On the fateful day of the accident, Marelyn’s mother was cooking in the kitchen with her back to the door when she heard a deafening explosion and felt a ball of heat blast against her back. She turned to see her daughter completely engulfed in flames and screaming for her. A gas lamp had exploded in Marelyn’s face. She was so burned and covered in fire that she was unrecognizable. Marelyn’s mother could not tell which one of her daughters was burning.
Marelyn’s mother threw herself around her and brought her to the ground to extinguish the flames. Marelyn was rushed to the hospital in Managua but her prognosis was not good. She had sustained second- and third-degree burns on 49% of her body. In some places, the burn injuries were so deep that Marelyn felt no pain, an indication that the nerves of her skin had been completely burned away. The doctors were not even sure that she would live.
Marelyn survived the accident but her body would never be the same. As her wounds closed, scars formed and thickened pulling her skin taut and restricting her movement. Had the scarring gone untreated, it could have left Marelyn disabled. Thankfully, however, she was referred to ReSurge International’s partner surgeons in Nicaragua, Dr. Mario Perez and Dr. Humberto Briceño, who have since worked tirelessly to release Marelyn’s scar contractures so she can maintain the mobility of her body.
Today, Marelyn has had more than 20 operations to reduce the burn scar contractures that formed after her accident. Her relationship with her surgeons has grown to supersede that of a typical physician and patient. As her mother puts it, “Dr. Perez and Dr. Briceño gave us back hope. Now, they are family to us.”
Last year, a ReSurge team spent a week in Nicaragua working with Drs. Perez and Briceño. One of their patients was Marelyn. The team of volunteers marveled at Marelyn’s poise and pleasant nature and was excited to learn that she is studying to become an accountant. The procedure was more minor compared to some of the others Marelyn has had—the team released scars on Marelyn’s face that had begun to pull at her mouth and pull her cheeks down. The surgery was successful, Marelyn has recovered and is well on her way to achieving her dreams.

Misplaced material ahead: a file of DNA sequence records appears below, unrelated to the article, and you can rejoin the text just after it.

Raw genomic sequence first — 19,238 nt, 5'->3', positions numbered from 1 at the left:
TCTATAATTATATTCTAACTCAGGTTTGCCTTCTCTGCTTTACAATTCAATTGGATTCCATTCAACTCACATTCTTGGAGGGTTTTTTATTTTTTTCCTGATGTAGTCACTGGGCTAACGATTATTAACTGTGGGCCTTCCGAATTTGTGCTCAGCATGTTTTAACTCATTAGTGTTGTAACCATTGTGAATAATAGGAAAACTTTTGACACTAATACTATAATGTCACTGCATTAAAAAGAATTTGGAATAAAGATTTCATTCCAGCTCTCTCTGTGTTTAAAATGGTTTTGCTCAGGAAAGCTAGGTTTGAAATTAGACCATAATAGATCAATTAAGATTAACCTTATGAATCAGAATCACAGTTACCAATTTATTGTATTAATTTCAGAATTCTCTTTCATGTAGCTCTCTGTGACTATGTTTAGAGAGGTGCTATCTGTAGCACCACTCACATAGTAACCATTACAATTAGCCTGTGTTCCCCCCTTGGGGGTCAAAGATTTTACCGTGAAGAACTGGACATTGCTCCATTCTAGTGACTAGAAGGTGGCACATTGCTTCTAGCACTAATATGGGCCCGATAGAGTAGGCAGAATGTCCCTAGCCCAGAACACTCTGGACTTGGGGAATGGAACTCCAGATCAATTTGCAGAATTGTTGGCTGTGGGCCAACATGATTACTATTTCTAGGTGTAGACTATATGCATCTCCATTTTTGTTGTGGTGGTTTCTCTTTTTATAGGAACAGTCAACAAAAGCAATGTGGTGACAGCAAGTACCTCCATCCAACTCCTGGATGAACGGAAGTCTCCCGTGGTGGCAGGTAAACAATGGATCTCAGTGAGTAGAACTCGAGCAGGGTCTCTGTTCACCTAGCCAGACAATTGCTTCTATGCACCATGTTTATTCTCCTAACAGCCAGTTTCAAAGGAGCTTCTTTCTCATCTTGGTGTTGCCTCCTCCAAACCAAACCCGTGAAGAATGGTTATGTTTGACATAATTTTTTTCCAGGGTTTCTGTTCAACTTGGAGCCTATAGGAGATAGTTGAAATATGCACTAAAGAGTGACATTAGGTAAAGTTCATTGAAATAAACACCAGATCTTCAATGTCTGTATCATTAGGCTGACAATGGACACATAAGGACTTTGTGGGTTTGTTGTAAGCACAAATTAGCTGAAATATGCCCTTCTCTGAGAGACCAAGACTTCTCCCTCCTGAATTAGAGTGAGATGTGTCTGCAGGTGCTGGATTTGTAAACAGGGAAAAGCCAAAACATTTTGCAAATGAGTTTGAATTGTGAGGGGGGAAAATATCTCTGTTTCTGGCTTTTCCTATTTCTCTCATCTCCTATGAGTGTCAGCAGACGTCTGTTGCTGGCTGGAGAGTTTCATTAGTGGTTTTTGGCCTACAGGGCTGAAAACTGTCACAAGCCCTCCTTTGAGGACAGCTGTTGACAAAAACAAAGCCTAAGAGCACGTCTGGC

For more than 10 years, there was little that Irene had to smile about. Until recently, her life had been checkered with tragedies that left her family torn apart and Irene without a future.
When she was only 8 years old, Irene was cooking in her village in Zambia with her baby brother bound to her back in the traditional “chitenge” cloth. The flames of the open fire leapt up suddenly with a gust of wind, and Irene’s clothes ignited. The chitenge caught fire, and Irene screamed and spun around as she realized the danger her little brother was in.
By the time help had arrived, it was too late. Though Irene and her brother were rushed to the local clinic, the baby boy died before they arrived. The family was heartbroken. Irene herself had suffered severe burn injuries all along the left side of her body. She received limited treatment for her wounds and was sent home back to her village.
Without the necessary therapy and splinting, as Irene’s wounds healed the skin that formed toughened and grew tight with scars. The scarring drew Irene’s arm up and fused the forearm to her bicep.